Cabinet ministers have warned that Theresa May will face mass resignations if MPs are barred from trying to stop a no-deal Brexit. The Prime Minister said on Thursday that it is “impossible” to rule out a no-deal Brexit under the terms of Article 50 and warned that it “not in the Government’s power” to do so. However as many as 20 mid-ranking ministers have indicated that they are prepared to quit the Government so they can support backbench moves to stop a no-deal Brexit. The Telegraph has learned that a delegation of five ministers from the group visited the Prime Minister in No 10 and warned her directly that they were prepared to quit… The row erupted after The Telegraph obtained a leaked recording of a conference call between Philip Hammond and business leaders in which he set out how a backbench Bill could take no deal “off the table”. He claimed that the Bill, which will be tabled on Monday and would force the Government to extend Article 50, is likely to win support and act as the “ultimate backstop” against a no-deal Brexit. The Chancellor faced a furious Cabinet backlash on Thursday, with one minister describing him as a “rogue element” and accusing him of attempting to “bounce” the Cabinet into abandoning the possibility of a no-deal Brexit.” – Daily Telegraph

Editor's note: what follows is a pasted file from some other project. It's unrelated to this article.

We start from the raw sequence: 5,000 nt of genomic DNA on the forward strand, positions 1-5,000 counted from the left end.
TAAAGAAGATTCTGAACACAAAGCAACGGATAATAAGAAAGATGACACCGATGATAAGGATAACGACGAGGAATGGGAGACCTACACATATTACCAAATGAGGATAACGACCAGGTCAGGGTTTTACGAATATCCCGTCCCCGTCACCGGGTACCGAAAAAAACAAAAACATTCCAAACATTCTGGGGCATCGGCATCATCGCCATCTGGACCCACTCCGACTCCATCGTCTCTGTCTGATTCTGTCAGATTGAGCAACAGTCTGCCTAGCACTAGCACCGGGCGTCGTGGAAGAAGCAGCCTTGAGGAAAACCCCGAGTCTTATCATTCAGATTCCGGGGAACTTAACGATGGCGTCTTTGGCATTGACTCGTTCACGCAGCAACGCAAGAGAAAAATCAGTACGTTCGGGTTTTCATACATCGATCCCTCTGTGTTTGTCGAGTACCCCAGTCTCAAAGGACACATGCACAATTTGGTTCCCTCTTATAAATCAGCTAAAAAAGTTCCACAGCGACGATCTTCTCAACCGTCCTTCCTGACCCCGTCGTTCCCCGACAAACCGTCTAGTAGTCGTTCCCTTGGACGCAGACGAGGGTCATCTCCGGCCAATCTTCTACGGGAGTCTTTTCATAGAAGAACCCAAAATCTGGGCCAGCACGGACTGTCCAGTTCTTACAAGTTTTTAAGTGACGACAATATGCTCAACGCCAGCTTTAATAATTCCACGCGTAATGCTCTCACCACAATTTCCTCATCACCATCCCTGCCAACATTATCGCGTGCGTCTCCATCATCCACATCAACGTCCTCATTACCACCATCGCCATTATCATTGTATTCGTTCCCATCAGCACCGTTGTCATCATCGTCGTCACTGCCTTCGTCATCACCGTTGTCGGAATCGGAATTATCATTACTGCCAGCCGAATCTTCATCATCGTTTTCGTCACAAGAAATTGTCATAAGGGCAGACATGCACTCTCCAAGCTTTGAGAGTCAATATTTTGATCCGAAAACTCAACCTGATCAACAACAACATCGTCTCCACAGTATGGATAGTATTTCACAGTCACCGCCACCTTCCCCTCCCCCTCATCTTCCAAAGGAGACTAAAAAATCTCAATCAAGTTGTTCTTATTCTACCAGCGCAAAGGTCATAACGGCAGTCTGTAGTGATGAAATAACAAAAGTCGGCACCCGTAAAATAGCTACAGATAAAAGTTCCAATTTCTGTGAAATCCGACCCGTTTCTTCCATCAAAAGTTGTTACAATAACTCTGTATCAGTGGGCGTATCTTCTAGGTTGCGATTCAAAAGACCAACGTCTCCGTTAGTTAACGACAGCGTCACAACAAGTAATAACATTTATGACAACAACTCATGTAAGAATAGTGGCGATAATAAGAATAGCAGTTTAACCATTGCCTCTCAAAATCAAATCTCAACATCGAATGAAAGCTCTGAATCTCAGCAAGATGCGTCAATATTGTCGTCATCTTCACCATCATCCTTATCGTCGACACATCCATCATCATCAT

• Senior MPs intensify efforts to block no-deal departure – FT
  • Cabinet ministers to back second referendum – The Sun
  • Cooper tables laws to let MPs seize control – Daily Mail
  • Brexiteers call for Hammond and Clark to go – The Times
  • Chancellor branded ‘traitor’ – The Sun


  • Army Reserves on standby for no deal – FT
  • Brexit department uses gagging orders as firms plan – The Guardian


  • Cabinet’s most prominent Remainer is often gloomy, but seldom incorrect – Daniel Capurro, Daily Telegraph
  • Why a second referendum is unlikely and would be disastrous – Mark Wallace, The i

>Today: Iain Dale’s column: It’s time for Cabinet members of both sexes to show some balls

>Yesterday: Stewart Jackson in Comment: Don’t pivot to the Customs Union, Prime Minister – it could destroy the Conservative Party

Brexit 6) Civil Service warns that progress on trade deals has stalled